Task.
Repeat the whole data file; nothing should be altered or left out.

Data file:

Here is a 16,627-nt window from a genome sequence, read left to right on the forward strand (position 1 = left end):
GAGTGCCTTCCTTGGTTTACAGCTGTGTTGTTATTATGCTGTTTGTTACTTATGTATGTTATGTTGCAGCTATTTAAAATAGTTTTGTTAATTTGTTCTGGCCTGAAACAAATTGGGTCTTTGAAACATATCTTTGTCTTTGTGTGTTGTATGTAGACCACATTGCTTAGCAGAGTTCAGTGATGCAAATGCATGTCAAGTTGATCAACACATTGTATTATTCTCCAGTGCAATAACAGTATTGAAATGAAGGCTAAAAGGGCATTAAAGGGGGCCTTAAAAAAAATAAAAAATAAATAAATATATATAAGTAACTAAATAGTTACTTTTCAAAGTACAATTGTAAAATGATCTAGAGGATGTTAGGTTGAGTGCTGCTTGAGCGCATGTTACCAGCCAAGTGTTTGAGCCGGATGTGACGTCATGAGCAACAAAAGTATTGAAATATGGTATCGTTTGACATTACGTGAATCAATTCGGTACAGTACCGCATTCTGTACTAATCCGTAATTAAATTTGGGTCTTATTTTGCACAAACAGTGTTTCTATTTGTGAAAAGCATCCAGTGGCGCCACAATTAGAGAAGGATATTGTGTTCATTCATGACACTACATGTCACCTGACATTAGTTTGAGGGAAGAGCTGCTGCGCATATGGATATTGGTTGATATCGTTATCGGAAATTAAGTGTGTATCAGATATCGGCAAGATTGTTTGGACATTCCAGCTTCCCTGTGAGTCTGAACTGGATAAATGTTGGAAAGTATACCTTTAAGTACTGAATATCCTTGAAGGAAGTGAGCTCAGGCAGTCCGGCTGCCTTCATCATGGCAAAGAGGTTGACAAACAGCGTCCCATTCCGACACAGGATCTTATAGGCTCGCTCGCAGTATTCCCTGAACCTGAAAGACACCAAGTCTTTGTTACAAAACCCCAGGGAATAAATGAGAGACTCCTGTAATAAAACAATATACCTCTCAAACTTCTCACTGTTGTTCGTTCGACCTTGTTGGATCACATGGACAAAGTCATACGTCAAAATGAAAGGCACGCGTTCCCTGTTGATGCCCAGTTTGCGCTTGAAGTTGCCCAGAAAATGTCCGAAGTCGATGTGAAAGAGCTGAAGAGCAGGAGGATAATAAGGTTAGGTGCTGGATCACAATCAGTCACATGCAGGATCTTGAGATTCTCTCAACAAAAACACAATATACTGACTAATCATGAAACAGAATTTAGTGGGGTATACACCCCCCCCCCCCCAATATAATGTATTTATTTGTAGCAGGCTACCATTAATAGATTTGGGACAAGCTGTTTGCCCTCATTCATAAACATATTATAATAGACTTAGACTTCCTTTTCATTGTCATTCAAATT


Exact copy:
Here is a 16,627-nt window from a genome sequence, read left to right on the forward strand (position 1 = left end):
GAGTGCCTTCCTTGGTTTACAGCTGTGTTGTTATTATGCTGTTTGTTACTTATGTATGTTATGTTGCAGCTATTTAAAATAGTTTTGTTAATTTGTTCTGGCCTGAAACAAATTGGGTCTTTGAAACATATCTTTGTCTTTGTGTGTTGTATGTAGACCACATTGCTTAGCAGAGTTCAGTGATGCAAATGCATGTCAAGTTGATCAACACATTGTATTATTCTCCAGTGCAATAACAGTATTGAAATGAAGGCTAAAAGGGCATTAAAGGGGGCCTTAAAAAAAATAAAAAATAAATAAATATATATAAGTAACTAAATAGTTACTTTTCAAAGTACAATTGTAAAATGATCTAGAGGATGTTAGGTTGAGTGCTGCTTGAGCGCATGTTACCAGCCAAGTGTTTGAGCCGGATGTGACGTCATGAGCAACAAAAGTATTGAAATATGGTATCGTTTGACATTACGTGAATCAATTCGGTACAGTACCGCATTCTGTACTAATCCGTAATTAAATTTGGGTCTTATTTTGCACAAACAGTGTTTCTATTTGTGAAAAGCATCCAGTGGCGCCACAATTAGAGAAGGATATTGTGTTCATTCATGACACTACATGTCACCTGACATTAGTTTGAGGGAAGAGCTGCTGCGCATATGGATATTGGTTGATATCGTTATCGGAAATTAAGTGTGTATCAGATATCGGCAAGATTGTTTGGACATTCCAGCTTCCCTGTGAGTCTGAACTGGATAAATGTTGGAAAGTATACCTTTAAGTACTGAATATCCTTGAAGGAAGTGAGCTCAGGCAGTCCGGCTGCCTTCATCATGGCAAAGAGGTTGACAAACAGCGTCCCATTCCGACACAGGATCTTATAGGCTCGCTCGCAGTATTCCCTGAACCTGAAAGACACCAAGTCTTTGTTACAAAACCCCAGGGAATAAATGAGAGACTCCTGTAATAAAACAATATACCTCTCAAACTTCTCACTGTTGTTCGTTCGACCTTGTTGGATCACATGGACAAAGTCATACGTCAAAATGAAAGGCACGCGTTCCCTGTTGATGCCCAGTTTGCGCTTGAAGTTGCCCAGAAAATGTCCGAAGTCGATGTGAAAGAGCTGAAGAGCAGGAGGATAATAAGGTTAGGTGCTGGATCACAATCAGTCACATGCAGGATCTTGAGATTCTCTCAACAAAAACACAATATACTGACTAATCATGAAACAGAATTTAGTGGGGTATACACCCCCCCCCCCCCAATATAATGTATTTATTTGTAGCAGGCTACCATTAATAGATTTGGGACAAGCTGTTTGCCCTCATTCATAAACATATTATAATAGACTTAGACTTCCTTTTCATTGTCATTCAAATT